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The foot edition: NW technique, foot health and shoe buying

This week my Nordic walking technique focus has been on the lower body.  In particular the feet.  Nordic walking is one of the few activities requiring us to think how we use our feet.  Its focus on actively articulating the foot, rolling from the heel through to the toes, is a great way to keep the joints and muscles in and around your feet healthy.  I cover the NW technique in more detail below but first a question: when was the last time you gave your feet an MOT? 

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Our survey results and just how sugar smart are you?

This weekend saw the launch of a high profile and ambitious Sugar Smart campaign in Bristol.  Cakes, sweets, biscuits and sugary drinks are all things we turn to at times of celebration or when we crave comfort and reward.  They taste delicious and give us an instant ‘lift’.  But we now know that that pleasant sugar rush can lead to unhealthy eating patterns and all sorts of health issues.  The Jamie Oliver backed initiative is a campaign to increase our awareness of the harm of too much sugar – both on our weight and dental health.

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What is the right height pole for you, an exciting 1000 mile challenge and why our backs love Nordic walking

Nordic walk for back health

According to the British Chiropractic Association almost 80% of us suffer back pain at some point in our lives with nearly a quarter suffering daily.  Over half believe the cause is poor posture. Nordic walking is superb for helping with back pain.  It strengthens the postural muscles and the deep abdominal (‘core’) muscles.  Both are essential in supporting the back, especially the lumbar region which carries the weight of the upper body. 

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Welcome to Nordic walking

If this is your first visit to our website you may well be looking to see whether Nordic walking is for you. Also what we offer here at Bristol Nordic Walking.

What is Nordic walking?

Nordic walking is a very simple concept.  It uses two specially designed poles to engage your upper body as you walk and help accelerate you forwards. As you might expect from something that has evolved out of cross country skiing, it is an exceptionally efficient and effective form of exercise.  Here’s a few reasons why:

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Year in review 2016 and what’s ahead in 2017

2016 has been our busiest year to date, despite the appallingly wet weather at the start.  Thanks to your support and enthusiasm Bristol now has more Nordic walkers than ever before and we believe Bristol Nordic Walking is now the UK’s biggest Nordic walking club.  Here’s a brief summary of what we did during 2016:

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Why Nordic walking in winter is so important plus some of your testimonials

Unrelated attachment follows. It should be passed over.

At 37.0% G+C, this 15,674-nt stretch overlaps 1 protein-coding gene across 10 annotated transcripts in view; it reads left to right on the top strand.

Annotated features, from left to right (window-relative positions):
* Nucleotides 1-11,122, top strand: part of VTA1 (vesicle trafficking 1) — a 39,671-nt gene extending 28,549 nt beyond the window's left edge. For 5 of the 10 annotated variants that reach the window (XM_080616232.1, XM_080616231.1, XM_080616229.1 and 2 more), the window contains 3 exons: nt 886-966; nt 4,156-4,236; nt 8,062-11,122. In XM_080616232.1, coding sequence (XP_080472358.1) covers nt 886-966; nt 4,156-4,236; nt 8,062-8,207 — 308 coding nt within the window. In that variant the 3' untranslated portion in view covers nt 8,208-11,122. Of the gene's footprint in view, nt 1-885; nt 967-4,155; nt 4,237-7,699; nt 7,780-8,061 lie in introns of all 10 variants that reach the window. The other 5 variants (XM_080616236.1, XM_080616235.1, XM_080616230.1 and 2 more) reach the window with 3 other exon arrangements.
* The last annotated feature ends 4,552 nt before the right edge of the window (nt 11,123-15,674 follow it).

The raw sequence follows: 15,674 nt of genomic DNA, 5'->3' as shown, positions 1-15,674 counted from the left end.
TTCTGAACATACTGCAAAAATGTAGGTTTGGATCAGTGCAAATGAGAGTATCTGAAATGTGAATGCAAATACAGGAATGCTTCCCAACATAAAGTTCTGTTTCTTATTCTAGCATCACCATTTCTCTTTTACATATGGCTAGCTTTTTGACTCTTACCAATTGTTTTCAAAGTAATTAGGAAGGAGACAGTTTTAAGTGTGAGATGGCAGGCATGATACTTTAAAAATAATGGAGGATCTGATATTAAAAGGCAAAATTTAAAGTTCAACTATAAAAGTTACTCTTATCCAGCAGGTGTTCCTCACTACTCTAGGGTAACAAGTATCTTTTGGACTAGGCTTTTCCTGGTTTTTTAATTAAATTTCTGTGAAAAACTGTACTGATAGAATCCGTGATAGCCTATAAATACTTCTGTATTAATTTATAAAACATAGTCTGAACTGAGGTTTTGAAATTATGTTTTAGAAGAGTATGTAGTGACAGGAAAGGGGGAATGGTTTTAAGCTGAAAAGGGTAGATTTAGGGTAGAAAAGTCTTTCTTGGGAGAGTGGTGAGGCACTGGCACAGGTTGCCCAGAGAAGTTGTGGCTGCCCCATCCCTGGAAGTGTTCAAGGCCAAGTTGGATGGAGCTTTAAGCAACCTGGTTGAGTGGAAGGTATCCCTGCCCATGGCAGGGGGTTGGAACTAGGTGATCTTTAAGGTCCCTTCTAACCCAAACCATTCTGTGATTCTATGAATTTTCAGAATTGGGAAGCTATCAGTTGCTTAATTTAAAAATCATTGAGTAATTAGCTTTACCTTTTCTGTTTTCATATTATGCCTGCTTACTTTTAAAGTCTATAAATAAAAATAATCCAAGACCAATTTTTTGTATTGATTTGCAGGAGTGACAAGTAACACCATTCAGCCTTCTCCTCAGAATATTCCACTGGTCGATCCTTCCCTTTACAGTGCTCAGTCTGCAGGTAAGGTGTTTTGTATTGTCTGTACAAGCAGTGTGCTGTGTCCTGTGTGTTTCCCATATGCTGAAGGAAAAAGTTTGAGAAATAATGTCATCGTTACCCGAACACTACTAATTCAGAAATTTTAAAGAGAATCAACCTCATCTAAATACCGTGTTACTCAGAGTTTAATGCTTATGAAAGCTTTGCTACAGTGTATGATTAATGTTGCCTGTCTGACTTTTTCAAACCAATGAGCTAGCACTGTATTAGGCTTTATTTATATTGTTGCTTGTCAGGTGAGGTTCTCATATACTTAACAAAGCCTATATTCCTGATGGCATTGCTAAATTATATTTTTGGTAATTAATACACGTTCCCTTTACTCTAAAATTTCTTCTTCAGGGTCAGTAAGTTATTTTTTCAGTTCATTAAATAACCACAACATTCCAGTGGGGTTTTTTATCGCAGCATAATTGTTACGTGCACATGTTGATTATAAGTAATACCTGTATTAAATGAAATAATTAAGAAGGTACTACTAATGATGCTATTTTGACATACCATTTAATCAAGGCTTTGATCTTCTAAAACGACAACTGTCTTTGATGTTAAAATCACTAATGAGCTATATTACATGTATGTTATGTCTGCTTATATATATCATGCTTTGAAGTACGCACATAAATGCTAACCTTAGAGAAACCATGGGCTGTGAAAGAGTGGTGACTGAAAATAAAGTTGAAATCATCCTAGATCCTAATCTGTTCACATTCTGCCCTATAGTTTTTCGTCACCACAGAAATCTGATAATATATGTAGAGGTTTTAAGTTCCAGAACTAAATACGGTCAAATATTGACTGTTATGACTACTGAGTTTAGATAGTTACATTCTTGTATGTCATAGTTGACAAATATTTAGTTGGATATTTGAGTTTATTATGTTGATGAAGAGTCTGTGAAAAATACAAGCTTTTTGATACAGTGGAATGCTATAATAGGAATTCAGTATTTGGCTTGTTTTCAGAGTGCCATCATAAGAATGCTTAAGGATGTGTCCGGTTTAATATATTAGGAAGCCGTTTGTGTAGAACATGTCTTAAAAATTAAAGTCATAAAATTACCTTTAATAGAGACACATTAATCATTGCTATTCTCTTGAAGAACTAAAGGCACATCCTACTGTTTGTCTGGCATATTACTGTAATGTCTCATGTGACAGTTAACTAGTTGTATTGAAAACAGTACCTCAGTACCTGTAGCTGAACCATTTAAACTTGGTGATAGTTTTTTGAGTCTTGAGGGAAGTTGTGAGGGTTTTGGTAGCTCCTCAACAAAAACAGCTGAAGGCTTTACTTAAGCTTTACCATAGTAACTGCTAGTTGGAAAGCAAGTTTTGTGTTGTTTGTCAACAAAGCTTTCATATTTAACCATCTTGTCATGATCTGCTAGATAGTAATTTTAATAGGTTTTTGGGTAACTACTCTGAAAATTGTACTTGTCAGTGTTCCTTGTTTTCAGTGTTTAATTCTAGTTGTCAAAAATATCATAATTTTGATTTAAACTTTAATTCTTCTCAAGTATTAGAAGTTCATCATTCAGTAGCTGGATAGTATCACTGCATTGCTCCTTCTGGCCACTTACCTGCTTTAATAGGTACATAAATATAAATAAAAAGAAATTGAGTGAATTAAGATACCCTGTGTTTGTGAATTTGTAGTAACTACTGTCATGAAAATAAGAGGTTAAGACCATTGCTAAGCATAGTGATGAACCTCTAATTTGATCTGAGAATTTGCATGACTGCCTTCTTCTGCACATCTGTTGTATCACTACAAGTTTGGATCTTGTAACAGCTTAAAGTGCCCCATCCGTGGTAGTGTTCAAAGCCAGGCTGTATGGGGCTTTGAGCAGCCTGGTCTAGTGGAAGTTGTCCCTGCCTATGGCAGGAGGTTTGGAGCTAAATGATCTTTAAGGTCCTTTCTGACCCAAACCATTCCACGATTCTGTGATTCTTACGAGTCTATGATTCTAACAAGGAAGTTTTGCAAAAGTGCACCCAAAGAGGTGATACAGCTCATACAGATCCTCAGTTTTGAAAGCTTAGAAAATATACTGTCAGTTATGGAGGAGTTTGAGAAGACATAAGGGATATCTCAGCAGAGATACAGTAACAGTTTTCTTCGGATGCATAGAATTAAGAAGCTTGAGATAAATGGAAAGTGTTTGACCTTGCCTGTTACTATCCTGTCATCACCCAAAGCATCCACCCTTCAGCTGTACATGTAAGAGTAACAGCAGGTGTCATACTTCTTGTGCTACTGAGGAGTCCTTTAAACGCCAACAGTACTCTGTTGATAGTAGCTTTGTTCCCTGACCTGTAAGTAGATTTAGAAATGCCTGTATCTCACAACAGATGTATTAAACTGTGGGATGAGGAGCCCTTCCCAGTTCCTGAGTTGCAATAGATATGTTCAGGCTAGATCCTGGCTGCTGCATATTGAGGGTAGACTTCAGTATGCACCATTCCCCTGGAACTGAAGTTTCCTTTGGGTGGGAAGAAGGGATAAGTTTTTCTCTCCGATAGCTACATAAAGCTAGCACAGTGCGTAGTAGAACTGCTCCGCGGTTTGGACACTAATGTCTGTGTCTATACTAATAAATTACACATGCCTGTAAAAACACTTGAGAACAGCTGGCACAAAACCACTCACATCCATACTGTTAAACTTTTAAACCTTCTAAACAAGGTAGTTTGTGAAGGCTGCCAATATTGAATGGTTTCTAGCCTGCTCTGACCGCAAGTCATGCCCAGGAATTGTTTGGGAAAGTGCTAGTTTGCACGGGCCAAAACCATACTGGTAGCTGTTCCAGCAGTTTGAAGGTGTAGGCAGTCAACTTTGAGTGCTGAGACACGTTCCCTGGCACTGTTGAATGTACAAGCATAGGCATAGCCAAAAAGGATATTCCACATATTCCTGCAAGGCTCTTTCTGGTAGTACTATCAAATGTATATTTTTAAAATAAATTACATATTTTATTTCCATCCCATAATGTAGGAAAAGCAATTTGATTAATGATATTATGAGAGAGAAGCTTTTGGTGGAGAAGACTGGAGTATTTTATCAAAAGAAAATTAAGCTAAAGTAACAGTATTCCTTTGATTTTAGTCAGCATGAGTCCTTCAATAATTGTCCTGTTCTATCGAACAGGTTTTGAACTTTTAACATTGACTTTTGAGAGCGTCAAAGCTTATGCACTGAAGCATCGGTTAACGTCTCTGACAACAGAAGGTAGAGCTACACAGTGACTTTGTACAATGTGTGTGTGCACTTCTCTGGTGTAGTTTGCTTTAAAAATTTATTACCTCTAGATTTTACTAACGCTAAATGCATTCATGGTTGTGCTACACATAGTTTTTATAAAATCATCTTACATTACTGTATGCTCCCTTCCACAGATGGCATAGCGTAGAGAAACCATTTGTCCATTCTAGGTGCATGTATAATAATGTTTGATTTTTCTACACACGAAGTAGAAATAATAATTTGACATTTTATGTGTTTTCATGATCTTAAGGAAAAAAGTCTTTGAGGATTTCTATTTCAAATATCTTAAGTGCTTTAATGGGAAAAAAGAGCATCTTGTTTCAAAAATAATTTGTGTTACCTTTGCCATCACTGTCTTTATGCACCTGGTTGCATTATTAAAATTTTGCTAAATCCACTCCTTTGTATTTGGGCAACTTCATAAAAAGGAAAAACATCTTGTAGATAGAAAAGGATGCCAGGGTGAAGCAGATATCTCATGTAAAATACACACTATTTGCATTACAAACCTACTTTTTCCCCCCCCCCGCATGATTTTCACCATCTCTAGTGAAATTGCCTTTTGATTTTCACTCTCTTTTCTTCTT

The shortest day of the year is just around the corner.  There will be eight hours forty-nine minutes less daylight on Wednesday 21st December than on the summer solstice. 

These shorter days (less than eight hours of daylight during virtually all of December) and darker evenings are also often cold and wet, or just depressingly grey.  So it’s hardly surprising that we are tempted to snuggle up and stay indoors, eating comfort foods and being less active.  Even though we know that this centrally heated, electrically lit, stuffy environment is absolutely no good for us.

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The versatility of Nordic walking plus which glove is best?

Being outdoors, talking with others and enjoying beautiful walks is as good a reason as any to go Nordic walking.  But the benefits don’t stop there.  Nordic walking can help with practically any fitness goal and we can use it to manage our health as well.  Here’s a few examples of how.

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Get back to basics with technique plus a food theme with a choice of naughty or nutritional

If you’ve walked with different instructors you will have noticed that we all have our own style. 

Take Ros and myself for example.  Ros has a ‘tigger’ bounce which looks visually energetic and fun.  Bouncing up into the air each time she pushes off her toes to ensure that she engages her previously weak glutes (buttock muscles) with each stride. 

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Nordic walking mindfully, layering against the cold and the latest research on joint health

Nordic walking lends itself to mindfulness.  It taps in to our body’s natural walking rhythm, making us put the distractions and stresses of life to one side whilst we focus on how we do actually walk (for something so simple it is harder than you think). 

So if you have ever been interested in mindfulness, in exploring how bringing our attention to the present moment can help us re-connect with ourselves and the world around us, I am thrilled to tell you that we will be running a Nordic walking mindfulness course next year. 

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My pick of the poles this Christmas plus six ways to turn your walk into a workout (without Nordic walking)

Of all the ways to get and stay fit, walking is the easiest, safest and cheapest.  You don’t need a gym and you certainly don’t need lycra! Nordic walking notches it up that bit more and gets your upper body involved.  It is to walking what the cross-trainer is to the treadmill, with two key differences- it’s fun and sociable. 

Of course we can’t always be Nordic walking and some of you reading this article might not yet have your own poles.  The following is a top six list of how you can turn an ordinary walk into a workout.

1. Get active with your feet

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